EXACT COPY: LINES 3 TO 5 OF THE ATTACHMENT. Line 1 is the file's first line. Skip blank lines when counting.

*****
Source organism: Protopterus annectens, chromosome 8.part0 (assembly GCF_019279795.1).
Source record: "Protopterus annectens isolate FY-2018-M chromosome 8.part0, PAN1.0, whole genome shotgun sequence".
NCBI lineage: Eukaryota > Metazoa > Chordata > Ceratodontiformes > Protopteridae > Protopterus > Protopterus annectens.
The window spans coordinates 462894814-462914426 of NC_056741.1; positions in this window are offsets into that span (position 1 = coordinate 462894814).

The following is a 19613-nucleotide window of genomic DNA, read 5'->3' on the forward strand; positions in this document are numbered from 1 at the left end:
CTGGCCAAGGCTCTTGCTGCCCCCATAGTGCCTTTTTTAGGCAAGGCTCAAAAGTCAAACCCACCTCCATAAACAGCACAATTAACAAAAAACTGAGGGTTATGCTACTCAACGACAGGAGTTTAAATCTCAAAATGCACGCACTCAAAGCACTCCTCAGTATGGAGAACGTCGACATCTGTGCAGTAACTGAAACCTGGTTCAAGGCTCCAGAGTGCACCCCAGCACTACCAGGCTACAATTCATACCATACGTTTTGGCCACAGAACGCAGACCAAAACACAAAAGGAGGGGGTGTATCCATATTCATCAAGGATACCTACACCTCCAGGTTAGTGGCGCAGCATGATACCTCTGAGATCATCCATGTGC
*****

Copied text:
NCBI lineage: Eukaryota > Metazoa > Chordata > Ceratodontiformes > Protopteridae > Protopterus > Protopterus annectens.
The window spans coordinates 462894814-462914426 of NC_056741.1; positions in this window are offsets into that span (position 1 = coordinate 462894814).

The following is a 19613-nucleotide window of genomic DNA, read 5'->3' on the forward strand; positions in this document are numbered from 1 at the left end: